[Iag-list] CFP: Rural Geography Sessions, IAG conference, Brisbane 11-14 July 2017

Sonia Graham sonia.graham1 at gmail.com
Tue Feb 28 15:28:01 AEDT 2017

The Rural Geography Study Group is involved in four sessions at the 2017
IAG Conference in Brisbane. Abstracts are due by 5th April and the
Conference website is open for submissions.

If you are planning to submit an abstract for any of the sessions below
please submit it at:
<https://kaigi.eventsair.com/QuickEventWebsitePortal/iag2015/iag2015>*. *

The session topics include:

*1) Collective action in rural Australia*

*Rural Geography*

Many challenging environmental problems are transboundary in nature and
require the cooperation of diverse actors. In rural and regional areas this
includes the fair distribution of scarce water resources, the creation of
wildlife corridors, the control of invasive plants and animals, among
others. The aim of this session is to explore the social dynamics of such
transboundary problems, with an emphasis on opportunities and challenges to
collective action.

This session welcomes contributions that consider transboundary challenges
in rural and regional Australia and New Zealand. While there is an emphasis
on environmental challenges, the organisers welcome contributions that
consider other types of transboundary challenges that speak to the nature
of rural collective action.

*2) Technology and the likely transformation of rural space*

*Rural Geography*

Emerging and prospective technologies present significant impacts and
opportunities for the rural economy, society, environment and polity. These
include, but are not limited to: instrumentation for the measurement of
farm performance in real time; big data and its analysis; robotics and
artificial intelligence; new equipment and machinery (including 3-D and 4-D
printers); the driverless trucks ; alternative energy supply and storage;
genetic engineering (animals and crops); use of light and sound barriers to
replace some on-farm fencing; automated construction techniques; and
chemical cuisine.

This session welcomes contributions that analyse the potential impacts that
such technologies may have in rural and regional Australia and New Zealand.

*3) Risks of the rural-urban interface*

*Hazards, Risks and Disasters and Rural Georgraphy*

Escalating risks such as bushfires and injustices such as industrial
pollution demand that scholars direct increased attention to the
rural-urban interface. But in relooking at this troubled zone, more than a
visit to the city limit is required. For one thing, the location of the
interface and its characteristics are rapidly shifting. Where exactly is
the urban-rural interface to be found? Just as the urban is “moving into”
the rural, elements of the rural are infusing into the urban, and what
either means or how it is valued flips and changes. The difference is
clearly more than a matter of counting buildings or bodies. Secondly, above
and beyond horizontal movements, we need to understand the rural-urban
interface less in terms of a defined spatial zone or topographical space
and more in terms of the tight topological linkages that exist between
seemingly disconnected urban and rural places, as exemplified by climate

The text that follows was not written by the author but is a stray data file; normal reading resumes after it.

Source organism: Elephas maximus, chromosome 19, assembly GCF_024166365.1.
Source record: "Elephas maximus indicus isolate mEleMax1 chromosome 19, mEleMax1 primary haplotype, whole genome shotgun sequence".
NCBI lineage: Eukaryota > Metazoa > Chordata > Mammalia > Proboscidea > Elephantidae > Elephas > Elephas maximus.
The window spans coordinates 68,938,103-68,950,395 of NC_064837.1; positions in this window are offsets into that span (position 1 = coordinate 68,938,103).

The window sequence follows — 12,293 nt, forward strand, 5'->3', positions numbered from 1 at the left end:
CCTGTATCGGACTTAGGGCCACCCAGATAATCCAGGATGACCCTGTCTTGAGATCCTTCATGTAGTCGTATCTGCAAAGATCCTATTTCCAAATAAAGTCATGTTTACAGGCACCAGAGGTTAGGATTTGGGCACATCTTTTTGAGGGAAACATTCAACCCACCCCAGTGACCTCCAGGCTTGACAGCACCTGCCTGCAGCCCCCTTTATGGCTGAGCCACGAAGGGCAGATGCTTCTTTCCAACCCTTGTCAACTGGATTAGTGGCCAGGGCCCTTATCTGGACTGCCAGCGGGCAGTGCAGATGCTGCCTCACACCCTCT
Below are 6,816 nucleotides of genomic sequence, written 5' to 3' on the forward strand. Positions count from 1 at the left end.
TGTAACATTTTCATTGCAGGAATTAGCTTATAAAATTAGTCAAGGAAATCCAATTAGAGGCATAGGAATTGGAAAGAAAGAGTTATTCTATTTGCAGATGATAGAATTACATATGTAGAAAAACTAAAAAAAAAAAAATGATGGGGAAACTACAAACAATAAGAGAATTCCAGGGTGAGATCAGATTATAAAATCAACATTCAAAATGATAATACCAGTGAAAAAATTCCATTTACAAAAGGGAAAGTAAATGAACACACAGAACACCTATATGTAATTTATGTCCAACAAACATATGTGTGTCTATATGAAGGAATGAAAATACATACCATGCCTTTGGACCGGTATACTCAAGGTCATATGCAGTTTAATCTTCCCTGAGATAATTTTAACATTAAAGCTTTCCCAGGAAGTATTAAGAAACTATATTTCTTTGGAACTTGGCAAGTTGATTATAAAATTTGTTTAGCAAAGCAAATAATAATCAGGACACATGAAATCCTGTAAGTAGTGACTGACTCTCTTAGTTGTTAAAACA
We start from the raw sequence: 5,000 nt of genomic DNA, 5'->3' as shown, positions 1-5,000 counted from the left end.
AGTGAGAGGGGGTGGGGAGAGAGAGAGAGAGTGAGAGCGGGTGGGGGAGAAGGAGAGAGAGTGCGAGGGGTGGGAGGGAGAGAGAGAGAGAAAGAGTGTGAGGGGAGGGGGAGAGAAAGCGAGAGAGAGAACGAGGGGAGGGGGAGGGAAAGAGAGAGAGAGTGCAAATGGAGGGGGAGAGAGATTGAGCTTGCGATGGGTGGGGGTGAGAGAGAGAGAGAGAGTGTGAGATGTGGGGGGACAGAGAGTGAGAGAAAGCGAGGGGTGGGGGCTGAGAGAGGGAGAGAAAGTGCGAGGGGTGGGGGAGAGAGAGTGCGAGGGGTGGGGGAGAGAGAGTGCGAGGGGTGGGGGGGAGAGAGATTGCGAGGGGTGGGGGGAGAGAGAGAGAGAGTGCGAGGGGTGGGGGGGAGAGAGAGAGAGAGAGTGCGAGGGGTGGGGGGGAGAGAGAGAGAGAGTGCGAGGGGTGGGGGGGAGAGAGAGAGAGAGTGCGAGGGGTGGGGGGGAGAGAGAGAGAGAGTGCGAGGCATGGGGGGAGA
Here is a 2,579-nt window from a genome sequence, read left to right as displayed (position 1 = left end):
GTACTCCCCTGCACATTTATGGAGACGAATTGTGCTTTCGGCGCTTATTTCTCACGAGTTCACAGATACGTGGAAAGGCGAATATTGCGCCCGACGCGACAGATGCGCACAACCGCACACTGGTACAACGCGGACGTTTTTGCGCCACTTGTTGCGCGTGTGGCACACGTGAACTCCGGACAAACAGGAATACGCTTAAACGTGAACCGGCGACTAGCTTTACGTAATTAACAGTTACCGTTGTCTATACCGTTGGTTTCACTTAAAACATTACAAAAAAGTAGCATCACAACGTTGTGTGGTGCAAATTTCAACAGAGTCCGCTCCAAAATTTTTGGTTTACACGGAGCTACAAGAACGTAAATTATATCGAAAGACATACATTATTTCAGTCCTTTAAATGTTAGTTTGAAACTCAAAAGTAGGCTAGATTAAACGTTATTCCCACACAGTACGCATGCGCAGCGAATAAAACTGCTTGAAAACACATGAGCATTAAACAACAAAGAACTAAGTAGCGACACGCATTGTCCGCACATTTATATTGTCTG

change and corporate power. Thirdly, the political use and abuse of the
categories “rural” and “urban” also demands attention, especially as the
rural is increasingly presented as a problematic site of or even shorthand
for political conservatism relative to enlightened city folk. Situated
between all of these developments, the rural-urban interface and its risks
and disasters are far from straightforward or contained to the peri-urban

This session calls for papers that help explore how conceptual and “real”
risks of the rural-urban interface are intersecting. It welcomes both
empirical and theoretical papers, particularly those that examine past or
potential environmental or sociotechnical disasters. It also welcomes
geographers from all areas of the discipline, notably urban as well as
rural geography, in recognition of the way that a more expansive,
sophisticated understanding of the rural-urban interface requires dialogue
across our own boundaries.

*4) Rural and legal geographies of energy and mining resources*

*Legal and Rural Geography *

Corporate Social Responsibility (CSR) has gained regulatory ground this
century as corporate-responsible disasters have resulted in negative
impacts on the natural and built environments, human quality of life and
fatality. CSR has, however, been criticised for its 'soft law' approach,
where the self-regulatory system itself is the major criticism. Importantly
and perhaps less researched, is when large corporations withdraw their
interests altogether, particularly in energy production and primary

While there are legal standards for these companies, hard laws focus on
pollution and environmental impacts. An interdisciplinary approach means
that rural and legal geographers can contribute powerfully to these
relevant issues.
This session calls for:

   - case study research, providing inspiration for other geographers
   - legal perspectives on corporate responsibility beyond extraction or
   industry viability
   - rural perspectives on similar issues as a result of corporate

We look forward to hearing your papers in Brisbane!

Kind regards,

sonia.graham at unsw.edu.au
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